Molluscum contagiosum is a common and at times severely disfiguring cutaneous viral infection in patients with HIV infection. [3] In these patients, the characteristic skin-colored, umbilicated papules of molluscum contagiosum can be large (1cm or more in diameter), multiple, confluent, and disfiguring, especially once the CD4 count drops below 200cells/cumm. The lesions appear verrucous, pruritic or eczematous. [4]

Considerable debate remains as to whether the disease is caused by the reactivation of latent virus or whether it represents a recently acquired infection complicating the patient's progressive immunosuppression. Clinically, Molluscum Contagiosum in HIV-positive persons appears to be transmitted in both sexual and nonsexual patterns. Lesions in healthy, sexually active adults commonly occur on the lower abdomen, inner thighs, and genitalia. HIV-infected patients may have lesions with this distribution, but lesions on the face and neck are more common. [1]

One of the most important aspects of molluscum contagiosum virus disease is the differential diagnosis, which includes cryptococcosis, penicillinoses, histoplasmosis, pneumocystosis, pyogenic granuloma, basal cell carcinoma, kerato acanthoma, and atypical mycobacterial infections. [4]

Atypical molluscum lesions may resemble comedones, abscesses, furuncles, condylomas, syringomas, keratoacanthomas, basal cell carcinomas, ecthyma, sebaceous nevus of Jadassohn, and a cutaneous horn. [1]

Toluidine blue or Giemsa staining of the white curd-like material expressed from just below the surface of the umbilicated lesion reveals eosinophilic molluscum or Henderson-patterson bodies. [4]

However, in one study of a cohort of 199 patients, four developed molluscum contagiosum as an immune reconstitution inflammatory syndrome (IRIS) phenomenon. The lesions appeared after a median of eight weeks of starting HAART. There were also case reports of IRIS presenting as an inflamed mollusca. [5]

Treatment modalities for molluscum contagiosum include surgical methods, such as, curettage, electrodesiccation, cryotherapy, and laser surgery. Cytodestructive methods use cantharadin, iodine, lactic acid, phenol, salicylic acid, silver nitrate, tretinoin, and trichloroacetic acid. Cidofovir, interferon and imiquimod are the chemotherapeutic and antiviral drugs that are effective. [1] Molluscum contagiosum in HIV-positive patients is notoriously difficult to treat. [1] The best treatment for Molluscum contagiosum in HIV-positive patients includes initial treatment of HIV with antiretroviral medications. [6] In our case the declining CD4 counts suggested failure of HAART. This may probably be due to very low CD4 count. Immunological failure can occur when the CD4 count is very low before initiating HAART. [7] This could explain the persistence of molluscum contagiosum after three months of HAART.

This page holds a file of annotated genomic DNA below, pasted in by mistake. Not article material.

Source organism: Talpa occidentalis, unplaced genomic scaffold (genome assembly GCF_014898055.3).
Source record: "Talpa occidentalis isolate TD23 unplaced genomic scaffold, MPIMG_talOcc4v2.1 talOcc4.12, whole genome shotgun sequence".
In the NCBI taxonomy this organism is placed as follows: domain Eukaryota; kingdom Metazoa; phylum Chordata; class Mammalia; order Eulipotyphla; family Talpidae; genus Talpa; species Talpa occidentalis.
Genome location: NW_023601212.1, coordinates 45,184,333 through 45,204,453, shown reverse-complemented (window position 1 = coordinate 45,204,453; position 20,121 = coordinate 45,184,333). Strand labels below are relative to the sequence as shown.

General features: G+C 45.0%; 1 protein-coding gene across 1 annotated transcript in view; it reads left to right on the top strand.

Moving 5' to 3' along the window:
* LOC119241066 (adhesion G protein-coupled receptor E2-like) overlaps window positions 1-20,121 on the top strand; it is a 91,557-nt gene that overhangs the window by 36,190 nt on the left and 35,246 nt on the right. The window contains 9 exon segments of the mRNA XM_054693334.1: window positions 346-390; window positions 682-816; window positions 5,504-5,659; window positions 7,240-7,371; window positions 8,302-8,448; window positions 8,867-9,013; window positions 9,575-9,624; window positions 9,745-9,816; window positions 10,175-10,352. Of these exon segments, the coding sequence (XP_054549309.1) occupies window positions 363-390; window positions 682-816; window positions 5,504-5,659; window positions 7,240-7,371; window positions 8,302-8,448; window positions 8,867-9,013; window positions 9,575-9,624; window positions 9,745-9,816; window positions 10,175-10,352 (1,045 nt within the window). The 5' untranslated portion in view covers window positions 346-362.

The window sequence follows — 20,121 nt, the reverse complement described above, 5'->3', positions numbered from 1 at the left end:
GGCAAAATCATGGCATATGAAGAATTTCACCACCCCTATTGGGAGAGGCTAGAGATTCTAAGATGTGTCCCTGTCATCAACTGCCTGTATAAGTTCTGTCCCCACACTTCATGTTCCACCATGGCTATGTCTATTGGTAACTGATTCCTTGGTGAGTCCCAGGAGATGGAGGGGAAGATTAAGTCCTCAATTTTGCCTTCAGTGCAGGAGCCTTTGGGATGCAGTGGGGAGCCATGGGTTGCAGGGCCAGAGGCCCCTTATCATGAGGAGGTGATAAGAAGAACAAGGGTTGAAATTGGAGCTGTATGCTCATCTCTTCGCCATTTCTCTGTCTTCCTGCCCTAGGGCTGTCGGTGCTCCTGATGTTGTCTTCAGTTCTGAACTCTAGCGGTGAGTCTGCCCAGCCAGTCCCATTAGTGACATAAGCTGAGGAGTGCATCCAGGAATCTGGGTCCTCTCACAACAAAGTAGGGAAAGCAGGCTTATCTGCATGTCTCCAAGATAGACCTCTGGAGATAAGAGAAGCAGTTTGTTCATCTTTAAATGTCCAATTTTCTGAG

Gold reported on the successful use of Amino Levulinic Acid-Photodynamic Therapy in the treatment of recalcitrant molluscum contagiosum in an HIV individual. [8] PDT (photodynamic therapy) is a viable option for treating molluscum contagiosum in HIV-positive patients and immunocompromised children. [9]

   References Top

1.Czelusta A, Yen-Moore A, Van der Straten M, Carrasco D, Tyring SK. An overview of sexually transmitted diseases: Part III, Sexually transmitted diseases in HIV infected patients. J Am Acad Dermatol 2000;43:409-32.  Back to cited text no. 1  [PUBMED]  [FULLTEXT]
2.Koopman RJ, van Merriλnboer FC, Vreden SG, Dolmans WM. Molluscum contagiosum a marker for advanced HIV infection. Br J Dermatol 1992;126:528-9.  Back to cited text no. 2    
3.Schwartz JJ, Myskowski PL. Molluscum contagiosum in patients with human immunodeficiency virus infection: A review of twenty seven patients. J Am Acad Dermatol 1992;27:583-8.  Back to cited text no. 3  [PUBMED]  
4.Hogan MT. Cutaneous infections associated with HIV/AIDS. Dermatol Clin 2006;24:473-95.  Back to cited text no. 4  [PUBMED]  [FULLTEXT]
5.Lehloenya R, Meintjes G. Dermatologic manifestations of the immune reconstitution inflammatory syndrome. Dermatol Clin 2006;24:549-70.  Back to cited text no. 5  [PUBMED]  [FULLTEXT]
6.Perna AG, Tyring SK. A review of the dermatologic manifestations of poxvirus infections. Dermatol Clin 2002;20:343-6.  Back to cited text no. 6  [PUBMED]  
7.Final draft ART guidelines 25 August 2006. Antiretroviral therapy for HIV infected Adults and Adolescents. Technical Guidelines 2006 National AIDS control organization, Ministry of Health and Family Welfare Government of India. Pg. 20.  Back to cited text no. 7    
8.Gold MH. The use of ALA-PDT in the treatment of recalcitrant molluscum contagiosum in HIV / AIDS affected individuals. J Laser Surg Med 2003;15:40.  Back to cited text no. 8    
9.Gold MH, Moiin A. Treatment of verrucae vulgaris and Molluscum Contagiosum with Photodynamic Therapy. Dermatol Clin 2007;25:75-80.  Back to cited text no. 9  [PUBMED]  [FULLTEXT]


  [Figure 1], [Figure 2], [Figure 3], [Figure 4]

This article has been cited by
1 2020 European guideline on the management of genital molluscum contagiosum
S Edwards, MJ Boffa, M Janier, P Calzavara-Pinton, C Rovati, CM Salavastru, F Rongioletti, A Wollenberg, AI Butacu, M Skerlev, GS Tiplica
Journal of the European Academy of Dermatology and Venereology. 2021; 35(1): 17
[Pubmed] | [DOI]